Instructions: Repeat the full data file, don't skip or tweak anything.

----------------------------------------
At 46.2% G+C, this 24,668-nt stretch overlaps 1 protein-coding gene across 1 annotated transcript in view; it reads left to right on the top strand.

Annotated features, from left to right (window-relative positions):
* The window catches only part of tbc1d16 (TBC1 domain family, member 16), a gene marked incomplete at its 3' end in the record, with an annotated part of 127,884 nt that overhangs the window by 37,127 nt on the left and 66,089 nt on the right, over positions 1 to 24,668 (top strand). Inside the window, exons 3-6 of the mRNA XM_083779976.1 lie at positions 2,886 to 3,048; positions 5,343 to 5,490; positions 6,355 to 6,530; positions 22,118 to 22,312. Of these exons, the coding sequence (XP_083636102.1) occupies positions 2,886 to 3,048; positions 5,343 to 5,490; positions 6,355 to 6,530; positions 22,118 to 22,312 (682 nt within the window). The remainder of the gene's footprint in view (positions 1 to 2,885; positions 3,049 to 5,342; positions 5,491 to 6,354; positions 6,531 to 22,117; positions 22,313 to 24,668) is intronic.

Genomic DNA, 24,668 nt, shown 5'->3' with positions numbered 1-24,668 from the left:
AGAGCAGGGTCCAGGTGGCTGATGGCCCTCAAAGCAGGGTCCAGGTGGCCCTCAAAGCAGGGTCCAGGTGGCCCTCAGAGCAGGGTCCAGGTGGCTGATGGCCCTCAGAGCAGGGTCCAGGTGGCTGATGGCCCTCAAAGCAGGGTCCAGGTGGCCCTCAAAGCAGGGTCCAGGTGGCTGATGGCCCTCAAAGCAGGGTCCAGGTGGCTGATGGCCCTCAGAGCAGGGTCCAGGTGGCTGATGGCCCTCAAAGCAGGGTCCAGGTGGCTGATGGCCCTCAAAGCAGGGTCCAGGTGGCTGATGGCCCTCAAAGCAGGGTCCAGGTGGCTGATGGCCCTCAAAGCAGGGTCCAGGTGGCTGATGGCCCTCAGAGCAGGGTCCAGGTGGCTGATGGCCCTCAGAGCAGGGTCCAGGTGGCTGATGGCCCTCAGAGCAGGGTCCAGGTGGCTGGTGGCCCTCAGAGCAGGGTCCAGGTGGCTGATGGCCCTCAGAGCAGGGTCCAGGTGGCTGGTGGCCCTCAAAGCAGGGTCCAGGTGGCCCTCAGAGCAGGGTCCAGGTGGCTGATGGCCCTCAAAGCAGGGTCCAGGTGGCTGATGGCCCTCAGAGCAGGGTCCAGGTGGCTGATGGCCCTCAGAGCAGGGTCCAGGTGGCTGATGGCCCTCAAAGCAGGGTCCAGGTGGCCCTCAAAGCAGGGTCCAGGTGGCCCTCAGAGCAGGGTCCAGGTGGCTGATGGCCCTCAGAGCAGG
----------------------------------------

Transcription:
At 46.2% G+C, this 24,668-nt stretch overlaps 1 protein-coding gene across 1 annotated transcript in view; it reads left to right on the top strand.

Annotated features, from left to right (window-relative positions):
* The window catches only part of tbc1d16 (TBC1 domain family, member 16), a gene marked incomplete at its 3' end in the record, with an annotated part of 127,884 nt that overhangs the window by 37,127 nt on the left and 66,089 nt on the right, over positions 1 to 24,668 (top strand). Inside the window, exons 3-6 of the mRNA XM_083779976.1 lie at positions 2,886 to 3,048; positions 5,343 to 5,490; positions 6,355 to 6,530; positions 22,118 to 22,312. Of these exons, the coding sequence (XP_083636102.1) occupies positions 2,886 to 3,048; positions 5,343 to 5,490; positions 6,355 to 6,530; positions 22,118 to 22,312 (682 nt within the window). The remainder of the gene's footprint in view (positions 1 to 2,885; positions 3,049 to 5,342; positions 5,491 to 6,354; positions 6,531 to 22,117; positions 22,313 to 24,668) is intronic.

Genomic DNA, 24,668 nt, shown 5'->3' with positions numbered 1-24,668 from the left:
AGAGCAGGGTCCAGGTGGCTGATGGCCCTCAAAGCAGGGTCCAGGTGGCCCTCAAAGCAGGGTCCAGGTGGCCCTCAGAGCAGGGTCCAGGTGGCTGATGGCCCTCAGAGCAGGGTCCAGGTGGCTGATGGCCCTCAAAGCAGGGTCCAGGTGGCCCTCAAAGCAGGGTCCAGGTGGCTGATGGCCCTCAAAGCAGGGTCCAGGTGGCTGATGGCCCTCAGAGCAGGGTCCAGGTGGCTGATGGCCCTCAAAGCAGGGTCCAGGTGGCTGATGGCCCTCAAAGCAGGGTCCAGGTGGCTGATGGCCCTCAAAGCAGGGTCCAGGTGGCTGATGGCCCTCAAAGCAGGGTCCAGGTGGCTGATGGCCCTCAGAGCAGGGTCCAGGTGGCTGATGGCCCTCAGAGCAGGGTCCAGGTGGCTGATGGCCCTCAGAGCAGGGTCCAGGTGGCTGGTGGCCCTCAGAGCAGGGTCCAGGTGGCTGATGGCCCTCAGAGCAGGGTCCAGGTGGCTGGTGGCCCTCAAAGCAGGGTCCAGGTGGCCCTCAGAGCAGGGTCCAGGTGGCTGATGGCCCTCAAAGCAGGGTCCAGGTGGCTGATGGCCCTCAGAGCAGGGTCCAGGTGGCTGATGGCCCTCAGAGCAGGGTCCAGGTGGCTGATGGCCCTCAAAGCAGGGTCCAGGTGGCCCTCAAAGCAGGGTCCAGGTGGCCCTCAGAGCAGGGTCCAGGTGGCTGATGGCCCTCAGAGCAGG